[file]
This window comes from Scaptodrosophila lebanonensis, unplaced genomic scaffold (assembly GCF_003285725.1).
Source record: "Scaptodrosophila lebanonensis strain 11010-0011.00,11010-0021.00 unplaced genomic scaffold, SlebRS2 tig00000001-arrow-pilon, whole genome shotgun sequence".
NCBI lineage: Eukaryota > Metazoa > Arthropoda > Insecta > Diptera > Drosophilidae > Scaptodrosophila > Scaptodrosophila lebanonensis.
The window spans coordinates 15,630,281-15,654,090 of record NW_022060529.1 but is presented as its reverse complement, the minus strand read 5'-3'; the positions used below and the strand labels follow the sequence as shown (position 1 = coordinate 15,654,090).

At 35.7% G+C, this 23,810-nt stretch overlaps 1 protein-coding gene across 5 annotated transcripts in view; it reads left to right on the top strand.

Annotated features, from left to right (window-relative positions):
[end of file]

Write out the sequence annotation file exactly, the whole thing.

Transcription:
This window comes from Scaptodrosophila lebanonensis, unplaced genomic scaffold (assembly GCF_003285725.1).
Source record: "Scaptodrosophila lebanonensis strain 11010-0011.00,11010-0021.00 unplaced genomic scaffold, SlebRS2 tig00000001-arrow-pilon, whole genome shotgun sequence".
NCBI lineage: Eukaryota > Metazoa > Arthropoda > Insecta > Diptera > Drosophilidae > Scaptodrosophila > Scaptodrosophila lebanonensis.
The window spans coordinates 15,630,281-15,654,090 of record NW_022060529.1 but is presented as its reverse complement, the minus strand read 5'-3'; the positions used below and the strand labels follow the sequence as shown (position 1 = coordinate 15,654,090).

At 35.7% G+C, this 23,810-nt stretch overlaps 1 protein-coding gene across 5 annotated transcripts in view; it reads left to right on the top strand.

Annotated features, from left to right (window-relative positions):